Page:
The death of the body “proves” that you are a body, which “proves” the ego’s ultimate goal: I am separate from God. I am my own creator/maker/god. Once you wake up and see that you never separated from God because you simply couldn’t have, the body no longer manifests illness. (Illness is the ego’s wish to prove that the body is real and that God is dead, and the death of the body is the ego’s wish fulfilled.) An awakened one still appearing in a body will use the body as a vehicle for the Holy Spirit. Once the body’s usefulness is over, the body will be gently laid aside, the Course says.
Fear of death is always a manifestation of your mistaken identity. Spirit offers life, while ego offers death. But remember that the ego is just an illusion, a thought of separateness that spun out of control and made a seemingly complex reality that is nothing but a dream. When you ask yourself what happens when you die, know that the ego is still in control, which simply means that you’re still perceiving the dream as being real. Nothing bad or dangerous happens; you are just still sleeping.
Death is the symbol of the fear of God. (M-27.3)
The Course tells us that the body is not real (it’s part of the dream of the ego). If you really understand this idea, then asking what happens after the body dies makes no sense. What could happen when something that never existed stops existing? Nothing!
The real question we ask when we wonder about death is whether what we perceive as our individual self dies. This is, again, a question only the ego could ask. God created us as an extension of Himself. This does not mean that God created a bunch of little “mini me” gods. Creation means extension, and that is a concept foreign to the ego, which always thinks in terms of partitioning, separating and individuating. But in reality, which means outside of the time-space-body dream, there is no individual self and never was. The idea that there could be an individual self is the very thought that birthed the dream. (The tiny, mad idea, at which the Son of God forgot to laugh, as the Course says). The idea of the individual self is death, because it denies that you are one with your Creator.
The curious belief that there is part of dying things that may go on apart from what will die, does not proclaim a loving God nor re-establish any grounds for trust. If death is real for anything, there is no life. Death denies life. But if there is reality in life, death is denied. No compromise in this is possible. There is either a god of fear or One of Love. The world attempts a thousand compromises, and will attempt a thousand more. Not one can be acceptable to God’s teachers, because not one could be acceptable to God. He did not make death because He did not make fear. Both are equally meaningless to Him. (M-27.4)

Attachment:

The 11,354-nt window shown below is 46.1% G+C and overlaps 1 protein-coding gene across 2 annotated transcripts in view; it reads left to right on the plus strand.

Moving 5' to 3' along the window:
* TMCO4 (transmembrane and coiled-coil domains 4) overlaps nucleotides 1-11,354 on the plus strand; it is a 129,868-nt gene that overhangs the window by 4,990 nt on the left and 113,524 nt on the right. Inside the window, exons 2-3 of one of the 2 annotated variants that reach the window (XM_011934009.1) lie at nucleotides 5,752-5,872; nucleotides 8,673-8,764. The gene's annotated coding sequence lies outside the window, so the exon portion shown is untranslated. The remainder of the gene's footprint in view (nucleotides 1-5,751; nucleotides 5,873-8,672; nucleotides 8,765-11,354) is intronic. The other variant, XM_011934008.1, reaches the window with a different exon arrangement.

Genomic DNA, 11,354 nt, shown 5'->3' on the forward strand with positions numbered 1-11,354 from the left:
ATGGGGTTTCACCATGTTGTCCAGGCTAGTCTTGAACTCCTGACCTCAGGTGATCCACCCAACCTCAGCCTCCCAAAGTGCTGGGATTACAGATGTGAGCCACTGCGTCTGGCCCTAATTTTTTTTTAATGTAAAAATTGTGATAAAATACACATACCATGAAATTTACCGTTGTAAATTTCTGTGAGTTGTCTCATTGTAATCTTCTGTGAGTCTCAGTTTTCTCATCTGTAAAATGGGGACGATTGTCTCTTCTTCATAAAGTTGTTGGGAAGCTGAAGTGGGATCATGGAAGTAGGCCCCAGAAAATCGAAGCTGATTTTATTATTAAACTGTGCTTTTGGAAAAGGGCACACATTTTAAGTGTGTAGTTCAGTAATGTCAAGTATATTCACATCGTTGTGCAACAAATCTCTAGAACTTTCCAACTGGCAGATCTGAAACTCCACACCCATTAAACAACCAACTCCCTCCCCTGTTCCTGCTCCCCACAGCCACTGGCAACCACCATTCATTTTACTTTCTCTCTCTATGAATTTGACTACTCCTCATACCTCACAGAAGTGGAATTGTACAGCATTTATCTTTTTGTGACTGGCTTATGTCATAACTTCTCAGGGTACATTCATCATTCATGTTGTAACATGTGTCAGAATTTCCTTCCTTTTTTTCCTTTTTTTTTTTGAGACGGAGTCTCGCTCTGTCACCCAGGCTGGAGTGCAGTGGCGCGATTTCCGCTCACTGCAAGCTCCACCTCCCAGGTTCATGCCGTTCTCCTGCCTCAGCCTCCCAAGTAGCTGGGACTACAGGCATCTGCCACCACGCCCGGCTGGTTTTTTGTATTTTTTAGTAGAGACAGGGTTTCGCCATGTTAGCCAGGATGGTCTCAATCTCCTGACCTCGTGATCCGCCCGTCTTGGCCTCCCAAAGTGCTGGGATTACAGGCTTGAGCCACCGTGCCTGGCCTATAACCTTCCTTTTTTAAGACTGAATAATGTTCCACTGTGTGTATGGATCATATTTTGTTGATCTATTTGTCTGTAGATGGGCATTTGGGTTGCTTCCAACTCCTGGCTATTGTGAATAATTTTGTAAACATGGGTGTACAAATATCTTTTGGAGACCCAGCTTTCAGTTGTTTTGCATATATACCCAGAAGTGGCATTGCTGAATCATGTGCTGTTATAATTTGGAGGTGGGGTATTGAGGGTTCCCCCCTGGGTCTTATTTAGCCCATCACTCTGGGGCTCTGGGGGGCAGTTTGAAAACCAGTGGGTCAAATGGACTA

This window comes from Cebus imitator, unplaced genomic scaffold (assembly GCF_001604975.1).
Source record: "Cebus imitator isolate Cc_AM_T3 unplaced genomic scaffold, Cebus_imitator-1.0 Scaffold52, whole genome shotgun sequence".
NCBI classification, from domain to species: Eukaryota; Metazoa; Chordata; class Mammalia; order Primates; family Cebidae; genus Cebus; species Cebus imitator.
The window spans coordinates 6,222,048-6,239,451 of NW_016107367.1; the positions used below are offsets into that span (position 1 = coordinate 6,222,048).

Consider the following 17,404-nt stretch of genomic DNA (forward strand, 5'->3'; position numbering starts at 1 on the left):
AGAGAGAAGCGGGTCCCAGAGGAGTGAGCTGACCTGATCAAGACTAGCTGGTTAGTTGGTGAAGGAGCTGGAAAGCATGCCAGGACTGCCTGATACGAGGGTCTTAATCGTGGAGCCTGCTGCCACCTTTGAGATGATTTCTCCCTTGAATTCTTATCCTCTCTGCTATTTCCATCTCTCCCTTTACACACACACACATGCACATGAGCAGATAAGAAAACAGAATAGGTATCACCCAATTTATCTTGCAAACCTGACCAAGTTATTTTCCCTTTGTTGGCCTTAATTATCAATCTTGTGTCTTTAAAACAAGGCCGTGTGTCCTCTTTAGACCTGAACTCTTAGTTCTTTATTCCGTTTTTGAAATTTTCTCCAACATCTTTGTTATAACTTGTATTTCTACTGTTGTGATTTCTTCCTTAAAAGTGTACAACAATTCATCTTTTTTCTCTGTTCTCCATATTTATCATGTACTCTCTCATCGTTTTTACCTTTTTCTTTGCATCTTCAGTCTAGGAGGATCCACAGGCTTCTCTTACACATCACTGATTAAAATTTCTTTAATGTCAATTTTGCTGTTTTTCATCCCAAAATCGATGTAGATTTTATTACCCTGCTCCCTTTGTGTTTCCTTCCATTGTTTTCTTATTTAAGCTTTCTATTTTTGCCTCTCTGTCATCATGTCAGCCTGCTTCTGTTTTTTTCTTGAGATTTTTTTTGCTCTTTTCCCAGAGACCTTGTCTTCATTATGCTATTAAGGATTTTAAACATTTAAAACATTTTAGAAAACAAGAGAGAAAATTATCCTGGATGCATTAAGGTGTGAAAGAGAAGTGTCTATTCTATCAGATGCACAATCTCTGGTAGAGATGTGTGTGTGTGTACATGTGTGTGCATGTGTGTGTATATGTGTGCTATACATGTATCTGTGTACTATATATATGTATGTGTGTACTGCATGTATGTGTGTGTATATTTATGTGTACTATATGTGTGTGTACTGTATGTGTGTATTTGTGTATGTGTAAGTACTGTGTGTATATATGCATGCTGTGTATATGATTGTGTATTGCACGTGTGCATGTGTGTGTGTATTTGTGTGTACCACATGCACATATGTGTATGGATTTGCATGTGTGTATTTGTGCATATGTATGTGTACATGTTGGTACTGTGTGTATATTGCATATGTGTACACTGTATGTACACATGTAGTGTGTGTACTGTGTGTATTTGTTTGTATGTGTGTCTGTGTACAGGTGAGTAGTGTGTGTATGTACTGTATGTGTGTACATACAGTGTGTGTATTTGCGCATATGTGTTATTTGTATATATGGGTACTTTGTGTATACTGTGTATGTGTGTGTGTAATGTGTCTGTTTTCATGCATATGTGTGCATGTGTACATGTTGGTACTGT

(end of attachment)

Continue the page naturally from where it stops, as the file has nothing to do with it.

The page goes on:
Some of us try to cling to the idea of the individual self by believing that we are spirit and that we are individual souls. This seems to appease our fearful minds: we know that the body will perish, but now we feel better because we accept that we are spirit, but we still want to keep some autonomy so we decide that we are individual spirits. And we are, in fact: after the death of the body, the formless essence lives on, seemingly as an individual soul, but only because that soul is still sleeping! The death of the body does not bring you any closer to enlightenment. There is a world similar to this one that exists outside of the physical realm, but that world is still part of the dream. This is why it makes no sense to view the body as a burden to self-realization. The body is nothing at all in itself; it takes on whatever purpose you assigned to it. The body can be a vehicle for ego or for the Holy Spirit. If this body dies with ego as its master, the thoughts of fear, separation, guilt and sin will persist. This is why we find ourselves in different bodies in seemingly different lifetimes. The cycle of fear and guilt goes on and on until we wake up. Is reincarnation real then? Yes, it’s a “real” part of the dream!
In the ultimate sense, reincarnation is impossible. There is no past or future, and the idea of birth into a body has no meaning either once or many times. Reincarnation cannot, then, be true in any real sense. Our only question should be, “Is the concept helpful?” And that depends, of course, on what it is used for. If it is used to strengthen the recognition of the eternal nature of life, it is helpful indeed. Is any other question about it really useful in lighting up the way? Like many other beliefs, it can be bitterly misused. At least, such misuse offers preoccupation and perhaps pride in the past. At worst, it induces inertia in the present. In between, many kinds of folly are possible. (M-24.1)
Once we let go of these many kinds of folly (once we let go of all form), we will wake up. Letting go of form includes letting go of your identification with the body, which is the only reason you fear death.
When your body and your ego and your dreams are gone, you will know that you will last forever. Perhaps you think this is accomplished through death, but nothing is accomplished through death, because death is nothing. Everything is accomplished through life, and life is of the mind and in the mind. The body neither lives nor dies, because it cannot contain you who are life. (T-6.V)